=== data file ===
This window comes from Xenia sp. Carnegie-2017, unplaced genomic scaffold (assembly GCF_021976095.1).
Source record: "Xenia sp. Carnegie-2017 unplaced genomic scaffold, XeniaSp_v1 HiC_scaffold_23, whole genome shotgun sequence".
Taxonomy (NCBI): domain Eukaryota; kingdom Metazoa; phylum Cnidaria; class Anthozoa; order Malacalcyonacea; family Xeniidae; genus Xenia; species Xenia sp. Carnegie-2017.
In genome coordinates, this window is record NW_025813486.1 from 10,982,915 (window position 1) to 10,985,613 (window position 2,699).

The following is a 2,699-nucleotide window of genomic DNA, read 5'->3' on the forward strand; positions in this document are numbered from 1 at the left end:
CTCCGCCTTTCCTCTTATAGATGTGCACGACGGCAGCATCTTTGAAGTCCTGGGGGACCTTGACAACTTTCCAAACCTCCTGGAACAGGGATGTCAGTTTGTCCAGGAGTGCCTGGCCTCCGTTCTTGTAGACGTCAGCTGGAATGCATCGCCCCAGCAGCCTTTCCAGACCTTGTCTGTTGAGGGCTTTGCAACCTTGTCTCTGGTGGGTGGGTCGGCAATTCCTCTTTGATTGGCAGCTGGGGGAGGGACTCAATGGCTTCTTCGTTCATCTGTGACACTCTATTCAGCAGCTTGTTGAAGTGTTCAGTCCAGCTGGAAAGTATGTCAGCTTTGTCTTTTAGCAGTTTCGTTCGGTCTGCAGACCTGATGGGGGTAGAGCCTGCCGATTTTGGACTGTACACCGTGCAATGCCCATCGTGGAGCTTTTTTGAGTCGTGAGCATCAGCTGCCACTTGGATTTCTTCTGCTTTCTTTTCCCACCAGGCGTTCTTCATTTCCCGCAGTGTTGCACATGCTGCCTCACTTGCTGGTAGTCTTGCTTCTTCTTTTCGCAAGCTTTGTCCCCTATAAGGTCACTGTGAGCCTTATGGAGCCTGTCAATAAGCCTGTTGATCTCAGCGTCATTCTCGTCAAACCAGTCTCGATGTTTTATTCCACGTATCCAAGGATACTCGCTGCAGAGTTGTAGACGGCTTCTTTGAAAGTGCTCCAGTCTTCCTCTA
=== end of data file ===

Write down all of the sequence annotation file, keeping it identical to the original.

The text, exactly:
This window comes from Xenia sp. Carnegie-2017, unplaced genomic scaffold (assembly GCF_021976095.1).
Source record: "Xenia sp. Carnegie-2017 unplaced genomic scaffold, XeniaSp_v1 HiC_scaffold_23, whole genome shotgun sequence".
Taxonomy (NCBI): domain Eukaryota; kingdom Metazoa; phylum Cnidaria; class Anthozoa; order Malacalcyonacea; family Xeniidae; genus Xenia; species Xenia sp. Carnegie-2017.
In genome coordinates, this window is record NW_025813486.1 from 10,982,915 (window position 1) to 10,985,613 (window position 2,699).

The following is a 2,699-nucleotide window of genomic DNA, read 5'->3' on the forward strand; positions in this document are numbered from 1 at the left end:
CTCCGCCTTTCCTCTTATAGATGTGCACGACGGCAGCATCTTTGAAGTCCTGGGGGACCTTGACAACTTTCCAAACCTCCTGGAACAGGGATGTCAGTTTGTCCAGGAGTGCCTGGCCTCCGTTCTTGTAGACGTCAGCTGGAATGCATCGCCCCAGCAGCCTTTCCAGACCTTGTCTGTTGAGGGCTTTGCAACCTTGTCTCTGGTGGGTGGGTCGGCAATTCCTCTTTGATTGGCAGCTGGGGGAGGGACTCAATGGCTTCTTCGTTCATCTGTGACACTCTATTCAGCAGCTTGTTGAAGTGTTCAGTCCAGCTGGAAAGTATGTCAGCTTTGTCTTTTAGCAGTTTCGTTCGGTCTGCAGACCTGATGGGGGTAGAGCCTGCCGATTTTGGACTGTACACCGTGCAATGCCCATCGTGGAGCTTTTTTGAGTCGTGAGCATCAGCTGCCACTTGGATTTCTTCTGCTTTCTTTTCCCACCAGGCGTTCTTCATTTCCCGCAGTGTTGCACATGCTGCCTCACTTGCTGGTAGTCTTGCTTCTTCTTTTCGCAAGCTTTGTCCCCTATAAGGTCACTGTGAGCCTTATGGAGCCTGTCAATAAGCCTGTTGATCTCAGCGTCATTCTCGTCAAACCAGTCTCGATGTTTTATTCCACGTATCCAAGGATACTCGCTGCAGAGTTGTAGACGGCTTCTTTGAAAGTGCTCCAGTCTTCCTCTA